In his first public statement since he was appointed special counsel, Robert Mueller said that during the two-year-long investigation into Russian interference in the 2016 presidential election, his office was prohibited from considering whether or not to pursue charges against a sitting president, and declined to clear Donald Trump of obstruction of justice

"If we had confidence that the President clearly did not commit a crime, we would have said so," Mueller said at the Justice Department Wednesday. "We did not however make a determination as to whether the President did commit a crime."

Mueller also mentioned that although DOJ guidelines prohibit the indictment of a sitting president, the Constitution provides the legislative branch with the means to hold Trump accountable. As noted by the New York Timesthis mention was in clear reference to Congress' ability to begin impeachment proceedings. 

The president promptly took to Twitter to respond to Mr. Mueller's remarks, declaring "the case is closed," and wrongfully assuming that Mueller's findings substantiate his self-proclaimed innocence.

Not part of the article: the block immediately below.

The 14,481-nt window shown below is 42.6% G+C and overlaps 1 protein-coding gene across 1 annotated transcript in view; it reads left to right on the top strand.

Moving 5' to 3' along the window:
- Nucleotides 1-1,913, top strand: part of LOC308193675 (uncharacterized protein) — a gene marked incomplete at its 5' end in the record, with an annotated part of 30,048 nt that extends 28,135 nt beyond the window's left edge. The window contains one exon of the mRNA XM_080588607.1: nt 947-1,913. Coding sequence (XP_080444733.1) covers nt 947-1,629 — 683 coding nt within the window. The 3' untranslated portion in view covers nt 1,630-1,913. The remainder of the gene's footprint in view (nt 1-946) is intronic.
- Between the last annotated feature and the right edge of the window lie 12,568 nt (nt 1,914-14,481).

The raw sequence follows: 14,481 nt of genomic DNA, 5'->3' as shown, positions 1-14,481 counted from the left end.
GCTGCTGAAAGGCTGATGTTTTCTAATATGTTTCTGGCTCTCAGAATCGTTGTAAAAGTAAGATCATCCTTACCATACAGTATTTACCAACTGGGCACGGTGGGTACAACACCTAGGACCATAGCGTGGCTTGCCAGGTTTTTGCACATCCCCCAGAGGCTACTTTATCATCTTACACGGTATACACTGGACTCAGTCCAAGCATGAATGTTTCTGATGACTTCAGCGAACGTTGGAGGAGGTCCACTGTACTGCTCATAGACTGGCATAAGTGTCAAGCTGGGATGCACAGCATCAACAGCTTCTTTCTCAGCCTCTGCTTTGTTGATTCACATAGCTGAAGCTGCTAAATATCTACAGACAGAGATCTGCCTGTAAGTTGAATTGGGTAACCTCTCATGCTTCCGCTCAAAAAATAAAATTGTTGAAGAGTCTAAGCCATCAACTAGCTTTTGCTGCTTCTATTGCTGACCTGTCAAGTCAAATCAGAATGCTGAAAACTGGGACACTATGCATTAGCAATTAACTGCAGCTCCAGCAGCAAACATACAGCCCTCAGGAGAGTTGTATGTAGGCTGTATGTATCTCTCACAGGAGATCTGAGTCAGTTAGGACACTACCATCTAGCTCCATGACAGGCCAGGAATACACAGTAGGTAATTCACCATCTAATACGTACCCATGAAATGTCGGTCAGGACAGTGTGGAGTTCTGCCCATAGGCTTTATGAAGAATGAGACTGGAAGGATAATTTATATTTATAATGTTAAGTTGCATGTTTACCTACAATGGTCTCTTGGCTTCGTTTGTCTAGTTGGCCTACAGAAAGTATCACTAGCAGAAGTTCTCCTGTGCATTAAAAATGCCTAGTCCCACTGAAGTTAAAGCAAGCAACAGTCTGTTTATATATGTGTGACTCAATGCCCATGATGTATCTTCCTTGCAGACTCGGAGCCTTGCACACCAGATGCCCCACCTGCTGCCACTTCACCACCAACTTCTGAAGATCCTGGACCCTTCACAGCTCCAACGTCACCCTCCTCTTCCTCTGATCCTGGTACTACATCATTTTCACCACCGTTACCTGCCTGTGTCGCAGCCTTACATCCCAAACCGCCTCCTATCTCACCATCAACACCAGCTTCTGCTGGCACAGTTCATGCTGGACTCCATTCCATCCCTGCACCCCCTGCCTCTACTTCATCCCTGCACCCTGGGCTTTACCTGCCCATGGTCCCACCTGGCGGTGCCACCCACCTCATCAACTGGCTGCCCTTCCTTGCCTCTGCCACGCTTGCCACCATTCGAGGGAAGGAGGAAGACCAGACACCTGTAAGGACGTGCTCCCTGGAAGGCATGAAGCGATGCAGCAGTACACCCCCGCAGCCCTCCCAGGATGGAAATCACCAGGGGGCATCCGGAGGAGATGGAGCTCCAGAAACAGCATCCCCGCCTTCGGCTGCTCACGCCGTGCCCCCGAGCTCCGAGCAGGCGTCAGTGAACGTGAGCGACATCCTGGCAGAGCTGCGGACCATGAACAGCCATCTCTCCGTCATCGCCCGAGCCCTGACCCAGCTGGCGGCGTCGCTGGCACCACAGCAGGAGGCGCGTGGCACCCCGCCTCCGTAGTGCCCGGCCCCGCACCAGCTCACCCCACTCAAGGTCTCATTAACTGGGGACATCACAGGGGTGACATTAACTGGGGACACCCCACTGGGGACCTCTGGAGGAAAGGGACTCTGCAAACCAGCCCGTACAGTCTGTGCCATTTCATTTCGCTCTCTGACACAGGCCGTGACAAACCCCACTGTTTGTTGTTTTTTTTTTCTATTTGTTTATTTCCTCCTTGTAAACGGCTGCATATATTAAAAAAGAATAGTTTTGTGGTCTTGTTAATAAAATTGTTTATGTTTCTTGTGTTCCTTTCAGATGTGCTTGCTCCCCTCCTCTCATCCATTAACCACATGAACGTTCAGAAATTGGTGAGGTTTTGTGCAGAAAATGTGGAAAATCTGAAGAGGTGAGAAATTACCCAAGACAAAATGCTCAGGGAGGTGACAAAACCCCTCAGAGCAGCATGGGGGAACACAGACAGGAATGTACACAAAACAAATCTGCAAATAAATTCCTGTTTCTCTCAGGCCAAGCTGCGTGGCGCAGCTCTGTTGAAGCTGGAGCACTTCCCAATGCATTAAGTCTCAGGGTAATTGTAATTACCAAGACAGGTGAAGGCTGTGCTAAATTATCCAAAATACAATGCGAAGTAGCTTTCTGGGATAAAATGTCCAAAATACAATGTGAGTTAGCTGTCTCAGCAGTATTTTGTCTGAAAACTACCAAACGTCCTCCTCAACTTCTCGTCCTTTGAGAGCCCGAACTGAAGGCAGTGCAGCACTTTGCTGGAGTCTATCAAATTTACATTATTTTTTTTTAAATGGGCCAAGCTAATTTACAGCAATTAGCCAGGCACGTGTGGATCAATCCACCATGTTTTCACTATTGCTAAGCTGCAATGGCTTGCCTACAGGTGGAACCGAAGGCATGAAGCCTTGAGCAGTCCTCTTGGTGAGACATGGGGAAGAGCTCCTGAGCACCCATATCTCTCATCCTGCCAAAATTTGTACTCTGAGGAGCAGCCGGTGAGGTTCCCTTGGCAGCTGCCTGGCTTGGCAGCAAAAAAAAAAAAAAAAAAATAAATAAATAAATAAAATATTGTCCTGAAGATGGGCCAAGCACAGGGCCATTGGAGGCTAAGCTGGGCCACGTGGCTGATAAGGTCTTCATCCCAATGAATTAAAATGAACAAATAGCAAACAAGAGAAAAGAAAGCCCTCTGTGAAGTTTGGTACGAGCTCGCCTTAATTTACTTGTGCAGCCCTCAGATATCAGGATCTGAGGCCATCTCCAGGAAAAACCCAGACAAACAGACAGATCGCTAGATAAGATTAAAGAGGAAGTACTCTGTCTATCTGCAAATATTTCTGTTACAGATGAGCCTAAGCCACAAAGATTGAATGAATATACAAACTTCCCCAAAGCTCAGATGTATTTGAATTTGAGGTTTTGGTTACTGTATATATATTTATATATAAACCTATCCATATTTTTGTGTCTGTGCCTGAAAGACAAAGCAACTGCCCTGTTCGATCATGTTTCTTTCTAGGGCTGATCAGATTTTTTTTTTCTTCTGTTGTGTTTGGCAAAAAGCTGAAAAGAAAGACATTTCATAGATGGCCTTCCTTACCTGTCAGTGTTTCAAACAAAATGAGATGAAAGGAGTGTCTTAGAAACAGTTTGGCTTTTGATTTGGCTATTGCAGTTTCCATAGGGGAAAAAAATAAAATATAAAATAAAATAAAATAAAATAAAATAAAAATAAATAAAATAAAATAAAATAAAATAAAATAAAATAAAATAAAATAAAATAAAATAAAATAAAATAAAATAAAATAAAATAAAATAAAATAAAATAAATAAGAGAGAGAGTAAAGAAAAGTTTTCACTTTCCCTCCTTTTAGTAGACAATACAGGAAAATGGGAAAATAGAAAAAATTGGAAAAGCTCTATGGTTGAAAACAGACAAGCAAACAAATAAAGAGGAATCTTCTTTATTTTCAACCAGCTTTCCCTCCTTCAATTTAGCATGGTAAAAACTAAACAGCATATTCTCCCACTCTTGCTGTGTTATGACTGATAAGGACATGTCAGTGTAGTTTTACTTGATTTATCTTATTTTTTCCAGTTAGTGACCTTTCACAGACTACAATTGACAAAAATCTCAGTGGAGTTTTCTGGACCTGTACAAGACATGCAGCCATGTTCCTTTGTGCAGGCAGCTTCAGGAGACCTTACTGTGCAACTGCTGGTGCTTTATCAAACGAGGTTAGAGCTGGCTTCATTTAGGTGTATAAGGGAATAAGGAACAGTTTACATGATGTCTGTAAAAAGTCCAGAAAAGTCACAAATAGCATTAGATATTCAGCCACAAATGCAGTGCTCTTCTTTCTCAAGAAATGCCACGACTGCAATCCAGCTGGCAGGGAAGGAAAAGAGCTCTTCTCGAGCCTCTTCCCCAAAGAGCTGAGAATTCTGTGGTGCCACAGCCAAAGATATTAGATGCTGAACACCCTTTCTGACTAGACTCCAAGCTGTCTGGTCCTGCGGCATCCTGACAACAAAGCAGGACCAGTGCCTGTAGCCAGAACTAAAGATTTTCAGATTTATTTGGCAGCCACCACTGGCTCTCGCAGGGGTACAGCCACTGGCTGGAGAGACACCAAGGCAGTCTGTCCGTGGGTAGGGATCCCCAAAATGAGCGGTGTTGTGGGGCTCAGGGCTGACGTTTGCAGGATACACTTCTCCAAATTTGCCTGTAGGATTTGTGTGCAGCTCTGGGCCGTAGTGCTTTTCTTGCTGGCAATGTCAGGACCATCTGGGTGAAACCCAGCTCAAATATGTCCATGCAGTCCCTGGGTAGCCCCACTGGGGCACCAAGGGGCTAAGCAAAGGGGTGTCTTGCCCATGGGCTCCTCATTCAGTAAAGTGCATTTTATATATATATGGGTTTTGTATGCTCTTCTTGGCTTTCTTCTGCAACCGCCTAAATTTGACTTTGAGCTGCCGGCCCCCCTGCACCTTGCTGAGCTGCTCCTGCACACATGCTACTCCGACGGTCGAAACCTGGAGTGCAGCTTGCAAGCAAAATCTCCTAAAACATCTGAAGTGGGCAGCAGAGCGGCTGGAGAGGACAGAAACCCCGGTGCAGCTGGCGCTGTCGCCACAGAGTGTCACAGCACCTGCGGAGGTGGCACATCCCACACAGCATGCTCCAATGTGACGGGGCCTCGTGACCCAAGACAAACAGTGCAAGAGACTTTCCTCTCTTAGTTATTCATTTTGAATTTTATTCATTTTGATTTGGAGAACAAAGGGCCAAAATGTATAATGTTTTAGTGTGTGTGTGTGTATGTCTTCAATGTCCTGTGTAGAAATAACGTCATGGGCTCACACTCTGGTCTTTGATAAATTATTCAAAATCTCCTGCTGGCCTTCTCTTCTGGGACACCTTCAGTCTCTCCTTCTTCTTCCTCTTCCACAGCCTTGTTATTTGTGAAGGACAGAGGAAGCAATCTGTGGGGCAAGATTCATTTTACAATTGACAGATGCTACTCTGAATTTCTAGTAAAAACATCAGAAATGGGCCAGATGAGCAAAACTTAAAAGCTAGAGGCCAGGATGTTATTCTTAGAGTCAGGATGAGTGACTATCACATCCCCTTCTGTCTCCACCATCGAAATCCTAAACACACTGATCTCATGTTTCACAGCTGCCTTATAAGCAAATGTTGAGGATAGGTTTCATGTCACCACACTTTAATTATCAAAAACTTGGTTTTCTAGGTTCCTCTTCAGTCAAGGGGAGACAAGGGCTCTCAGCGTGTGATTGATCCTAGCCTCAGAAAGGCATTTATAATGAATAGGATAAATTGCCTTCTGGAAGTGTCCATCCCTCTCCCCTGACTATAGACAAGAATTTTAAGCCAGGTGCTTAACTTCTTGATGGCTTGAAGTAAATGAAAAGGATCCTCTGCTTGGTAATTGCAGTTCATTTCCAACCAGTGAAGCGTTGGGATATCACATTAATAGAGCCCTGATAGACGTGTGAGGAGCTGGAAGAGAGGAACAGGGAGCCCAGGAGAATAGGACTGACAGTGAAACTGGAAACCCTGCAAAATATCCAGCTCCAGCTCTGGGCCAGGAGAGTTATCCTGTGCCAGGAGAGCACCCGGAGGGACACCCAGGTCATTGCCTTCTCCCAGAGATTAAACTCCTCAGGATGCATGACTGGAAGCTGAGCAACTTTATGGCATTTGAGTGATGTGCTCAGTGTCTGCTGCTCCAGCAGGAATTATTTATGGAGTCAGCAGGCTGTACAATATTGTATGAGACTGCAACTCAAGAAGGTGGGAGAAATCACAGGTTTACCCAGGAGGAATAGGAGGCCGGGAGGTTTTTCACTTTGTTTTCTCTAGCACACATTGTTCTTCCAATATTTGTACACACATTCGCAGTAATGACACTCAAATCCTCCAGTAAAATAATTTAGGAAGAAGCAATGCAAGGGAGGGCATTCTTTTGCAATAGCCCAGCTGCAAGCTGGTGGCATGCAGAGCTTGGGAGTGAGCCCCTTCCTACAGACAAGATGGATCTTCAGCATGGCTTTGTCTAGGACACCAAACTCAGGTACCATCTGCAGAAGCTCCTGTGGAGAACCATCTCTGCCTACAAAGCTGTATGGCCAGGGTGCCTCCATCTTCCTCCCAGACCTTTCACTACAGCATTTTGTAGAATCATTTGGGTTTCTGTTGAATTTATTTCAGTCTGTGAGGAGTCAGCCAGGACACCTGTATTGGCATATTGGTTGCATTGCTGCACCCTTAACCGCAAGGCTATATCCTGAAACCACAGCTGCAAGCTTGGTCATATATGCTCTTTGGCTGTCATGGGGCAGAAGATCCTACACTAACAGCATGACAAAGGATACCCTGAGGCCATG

However, the special counsel was firm in his statement that investigating the Russian interference, and Trump's alleged role in fostering that breach and obstructing the investigation, is a profound inquiry. 

“When a subject of an investigation obstructs that investigation or lies to investigators, it strikes at the core of their government’s effort to find the truth and hold wrongdoers accountable,” he said. "I will close by reiterating the central allegation of our indictments, that there were multiple, systemic efforts to interfere in our election. And that allegation deserves the attention of every American."

Mueller also confirmed that he will be closing the special counsel's office and resigning from the DOJ. He told reporters that “the report is my testimony,” and suggested that he will not testify before the House Judiciary Committee. 

2020 Democratic candidates and other prominent members in the party echoed previous calls for impeachment in the wake of Mueller's statement. 

"Congress has a legal and moral obligation to begin impeachment proceedings immediately," Cory Booker wrote on Twitter. 

"Mueller’s statement makes clear what those who have read his report know: It is an impeachment referral, and it’s up to Congress to act," Elizabeth Warren noted. "They should."

House Judiciary Chairman, Jerry Nadler, said in a statement that it's now Congress' responsibility to hold the president accountable for his crimes. 

"Given that special counsel Mueller was unable to pursue criminal charges against the President, it falls to Congress to respond to the crimes, lies and other wrongdoing of President Trump -- and we will do so," Nadler said. "No one, not even the President of the United States, is above the law."